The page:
Second Exhibition of The Robert H. N. Ho Family Foundation Chinese Art Initiative Features Works Commissioned for Guggenheim Collection
Exhibition: Tales of Our Time
Venue: Solomon R. Guggenheim Museum, 1071 Fifth Avenue, New York
Location: Tower Levels 4 and 5
Dates: Now through March 10, 2017
The Solomon R. Guggenheim Museum presents Tales of Our Time, an exhibition featuring nine newly commissioned works by artists born in mainland China, Hong Kong, or Taiwan. This is the second exhibition of The Robert H. N. Ho Family Foundation Chinese Art Initiative, a long-term research, curatorial, and collections-building program at the Guggenheim Museum.
The exhibition’s title refers to the 1936 book Gushi xin bian (Old Tales Retold) by the influential Chinese modernist, social activist, and literary giant Lu Xun. In the book, Lu reinvents Chinese legends, as he considers these tales to be not only a literary genre, but also a strategy for critiquing social conditions and reconstructing history through storytelling.
Though diverse in subjects and strategies, the works are united by the artists’ use of storytelling to propose alternative ways of looking at place. Working in drawing, animation, video, photography, sculpture, installation, and participatory intervention, the artists in the exhibition address the concept of geography and territory in ways as specific as where they are based or as big as China itself, which they see as a concept constantly being questioned and reinvented. These artists freely cross divides to examine the tensions between past and present, myth and fact, reality and dreams, rationality and absurdity, and individuality and collectivity.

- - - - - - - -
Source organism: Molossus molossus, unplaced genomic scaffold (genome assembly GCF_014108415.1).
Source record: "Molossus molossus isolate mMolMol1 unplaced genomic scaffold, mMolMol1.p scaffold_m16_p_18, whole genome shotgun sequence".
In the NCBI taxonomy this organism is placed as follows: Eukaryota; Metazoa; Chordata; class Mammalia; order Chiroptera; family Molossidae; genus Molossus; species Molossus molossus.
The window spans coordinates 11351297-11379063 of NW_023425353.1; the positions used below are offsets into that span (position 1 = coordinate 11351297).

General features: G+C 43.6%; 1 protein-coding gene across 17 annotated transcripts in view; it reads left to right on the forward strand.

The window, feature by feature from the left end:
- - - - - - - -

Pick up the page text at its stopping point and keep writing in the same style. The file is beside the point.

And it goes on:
The artists represented in Tales of Our Time are Chia-En Jao, Kan Xuan, Sun Xun, Sun Yuan & Peng Yu, Tsang Kin-Wah, Yangjiang Group, and Zhou Tao.
Tales of Our Time is organized by Xiaoyu Weng, The Robert H. N. Ho Family Foundation Associate Curator of Chinese Art, and Hou Hanru, Consulting Curator, The Robert H. N. Ho Family Foundation Chinese Art Initiative. Kyung An, Assistant Curator, Asian Art, provides curatorial support. The Robert H. N. Ho Family Foundation Chinese Art Initiative is part of the Guggenheim’s Asian Art Initiative, directed by Alexandra Munroe, Samsung Senior Curator, Asian Art and Senior Advisor, Global Arts. All commissioned works will enter the Guggenheim’s collection.
“Curators Xiaoyu Weng and Hou Hanru have taken a dynamic and collaborative approach, as they worked closely with the commissioned artists to explore the questions and insights that drive these art practices. We hope that these works will inform new understanding of global contemporary art through the lens of Chinese culture today,” stated Richard Armstrong, Director of the Solomon R. Guggenheim Museum and Foundation. “The Guggenheim is grateful to The Robert H. N. Ho Family Foundation for its sustained commitment to this effort.”